Immigration Reform 2013: The 10 Bill Amendments to Kill Immigration Reform
The comprehensive immigration reform bill introduced by the Gang of 8 into the Senate will face its first major hurdle Thursday as it enters the Senate Judiciary Committee.
The committee is expected to consider the amendments for the next two weeks. This will be the true test of the strength of the Gang of 8 to either stick together, or disband. Over the past few weeks the legislation has expanded to include some 300 proposed amendments and clocks-in at an impressive 844 pages in length. The proposed amendments come largely from Republicans who oppose comprehensive immigration reform and want to see it die in committee.
Each of the proposed changes must be considered by the judiciary committee before the bill can advance in the Senate. Sen. Ted Cruz (R-Texas) proposed five amendments which his office conveniently pushed out Wednesday evening. Some of the proposed amendments would act as a "poison pill" which would functionally kill immigration reform. Other Senate Republicans have tried to stall the bill by introducing their own flurry of amendments. Sen. Chuck Grassley (R-Iowa) has proposed 77, Sen. Jeff Sessions (R-Ala.) has proposed 49, and Sen. Orrin Hatch (R-Utah) has proposed 24.
The best way to examine these poison pill amendments is to look at some of them individually.
1. Remove brothers and sisters of United States citizens from the point allocation under the merit-based immigration program. Merit-based visas are acquired via the accumulation of points, this amendment would eliminate any points for siblings of U.S. citizens making it more difficult to obtain a visa. Proposed by: Sen. Jeff Sessions (R-Ala.).
2. Requires all applicants registered for provisional status to be interviewed to determine whether or not they meet eligibility requirements. This requirement would mean that 11 million people would have to wait for face-to-face interviews before even beginning the process of applying for citizenship. Proposed by: Sen. Jeff Sessions (R-Ala.).
3. Collect DNA samples from each adult applying for registered provisional immigrant status to be compared against the Combined DNA Index System of the Federal Bureau of Investigation (CODIS). Proposed by: Sen. Orrin Hatch (R-Utah).
4. This proposed amendment would remove any discretionary authority when considering the deportation of citizens or immediate family members. Functionally, the amendment would make it legal to deport head-of-household family members. Not only would this gut families but it would leave them in almost certain financial ruin. Proposed by: Sen. Chuck Grassley (R-Iowa).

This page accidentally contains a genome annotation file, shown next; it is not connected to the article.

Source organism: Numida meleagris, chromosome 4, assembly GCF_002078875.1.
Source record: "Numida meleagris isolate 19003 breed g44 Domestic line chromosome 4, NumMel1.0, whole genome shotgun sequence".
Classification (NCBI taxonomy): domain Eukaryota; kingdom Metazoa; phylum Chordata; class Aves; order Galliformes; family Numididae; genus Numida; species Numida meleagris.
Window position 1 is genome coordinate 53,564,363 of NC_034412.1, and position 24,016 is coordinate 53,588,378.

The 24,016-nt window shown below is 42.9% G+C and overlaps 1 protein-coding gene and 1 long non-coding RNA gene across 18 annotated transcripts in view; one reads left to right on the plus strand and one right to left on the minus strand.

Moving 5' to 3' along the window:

5. Would require those considered to be provisional immigrants to prove that they maintained a certain income during the period of admission. They would have to show that they made 400 percent above the poverty line, meaning that a family of four would have to make more than $92,000. Proposed by: Sen. Chuck Grassley (R-Iowa).
6. Permit Federal law enforcement officers to take into account a person’s country of origin. That is racial profiling, this amendment also proposes the inclusion of this text into the immigration bill, “Nothing in this section may be construed to limit, or otherwise prohibit, profiling based on country of origin, as permitted by the Constitution and the laws of the United States.” Proposed by: Sen. Chuck Grassley (R-Iowa).
7. No person who has been willfully present in the United States while not in lawful status shall be eligible for U.S. citizenship. This would destroy any possibility for those here unlawfully to ever obtain citizenship. Proposed by: Sen. Ted Cruz (R-Texas).
8. Restrict visas to refugees “until the Director of National Intelligence submits to Congress a review related of the Boston Marathon bombings.” Proposed by: Sen. Chuck Grassley (R-Iowa)
9. Allows unauthorized workers to remain in the U.S. but only if they are in low-paid domestic service jobs to work. That means maids, cooks, butlers, care-takers etc. Proposed by: Sen. Mike Lee (R-Utah).
10. This amendment would would “ensure that granting of registered provisional immigrant status does not result in the admission of immigrants likely to become public charges.” The immigration bill already dies undocumented immigrant seeking legal status to receive welfare benefits. How one would enforce this amendment isn’t known, unless the government is equipped with future-predicting technology we don’t yet know about. Proposed by: Sen. Jeff Sessions (R-Ala.).
Obviously, this is only a brief cross-section of the 300 amendments introduced. Without question, the sole purpose of these amendments is to kill or stop immigration reform in its tracks.